Source: The News & Observer | AP | May 14, 2016
The $2.9 billion contract to manage Sandia National Laboratories is up for grabs for the first time in two decades.
The National Nuclear Security Administration is expected this month to issue a final request for proposals to run one of the nation’s premier federal laboratories.
Sandia spokesman Jim Danneskiold told the Albuquerque Journal that while any possible change can cause concern, the lab doesn’t expect a disruption in its work.
A current schedule set April 2017 as the deadline for the new contract.
Longtime lab operator Lockheed Martin has indicated interest in bidding.
“We are reviewing the draft request for proposals now, and as with any proposal opportunity, we’ll make a final decision on bidding after we’ve received and completed a thorough review of the final RFP documents,” said a statement from Jill Krugman, a spokeswoman for the defense contractor. “We previously expressed our interest in bidding to NNSA in response to their request for information in 2015. We’re proud of our long-standing partnership with Sandia and our support of its vital national security mission.”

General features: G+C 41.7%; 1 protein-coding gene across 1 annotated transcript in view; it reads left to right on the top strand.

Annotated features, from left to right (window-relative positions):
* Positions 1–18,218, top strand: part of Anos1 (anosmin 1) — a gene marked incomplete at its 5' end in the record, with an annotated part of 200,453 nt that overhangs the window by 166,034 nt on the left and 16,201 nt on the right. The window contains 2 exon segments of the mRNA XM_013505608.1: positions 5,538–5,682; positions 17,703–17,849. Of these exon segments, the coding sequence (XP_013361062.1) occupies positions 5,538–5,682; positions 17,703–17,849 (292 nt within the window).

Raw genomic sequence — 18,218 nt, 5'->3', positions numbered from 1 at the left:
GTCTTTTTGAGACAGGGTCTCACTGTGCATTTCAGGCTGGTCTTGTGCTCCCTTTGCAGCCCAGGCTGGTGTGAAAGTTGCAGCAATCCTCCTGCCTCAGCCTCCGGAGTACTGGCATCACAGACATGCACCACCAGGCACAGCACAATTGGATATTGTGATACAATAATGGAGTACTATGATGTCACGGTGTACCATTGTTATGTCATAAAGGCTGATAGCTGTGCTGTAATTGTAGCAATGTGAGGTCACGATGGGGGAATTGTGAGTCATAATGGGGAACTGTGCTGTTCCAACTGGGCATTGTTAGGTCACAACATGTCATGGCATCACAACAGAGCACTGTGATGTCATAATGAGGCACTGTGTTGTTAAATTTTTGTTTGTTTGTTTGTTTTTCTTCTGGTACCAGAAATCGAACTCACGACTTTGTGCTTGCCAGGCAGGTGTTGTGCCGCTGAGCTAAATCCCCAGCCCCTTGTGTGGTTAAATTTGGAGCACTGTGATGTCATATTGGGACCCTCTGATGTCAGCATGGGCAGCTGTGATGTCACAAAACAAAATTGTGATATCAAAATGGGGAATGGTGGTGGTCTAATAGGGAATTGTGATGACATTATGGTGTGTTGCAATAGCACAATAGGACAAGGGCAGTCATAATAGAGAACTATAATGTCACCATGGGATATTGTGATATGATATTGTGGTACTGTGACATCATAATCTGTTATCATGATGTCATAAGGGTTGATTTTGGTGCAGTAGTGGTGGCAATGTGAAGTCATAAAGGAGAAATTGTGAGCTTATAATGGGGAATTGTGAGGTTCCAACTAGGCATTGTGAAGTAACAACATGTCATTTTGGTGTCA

The agreement has been extended several times since the Department of Energy announced its intent in 2011 to put the contract up for bid.
Lockheed Martin is considered the front-runner, but Jay Coghlan, executive director of Nuclear Watch New Mexico, thinks it should be barred.
A Department of Energy Office of Inspector General report in 2014 found that Lockheed Martin used taxpayer money in lobbying for its no-bid contract extension several years ago. Sandia Corp. and Lockheed Martin paid a $4.8 million fine.
“The lab does create jobs, of that there is no dispute, but there is a lot of economic propaganda that it has this multiplying effect,” Coghlan also said. “I just don’t think it’s true.”
Administration and Sandia officials declined to comment on the bid process.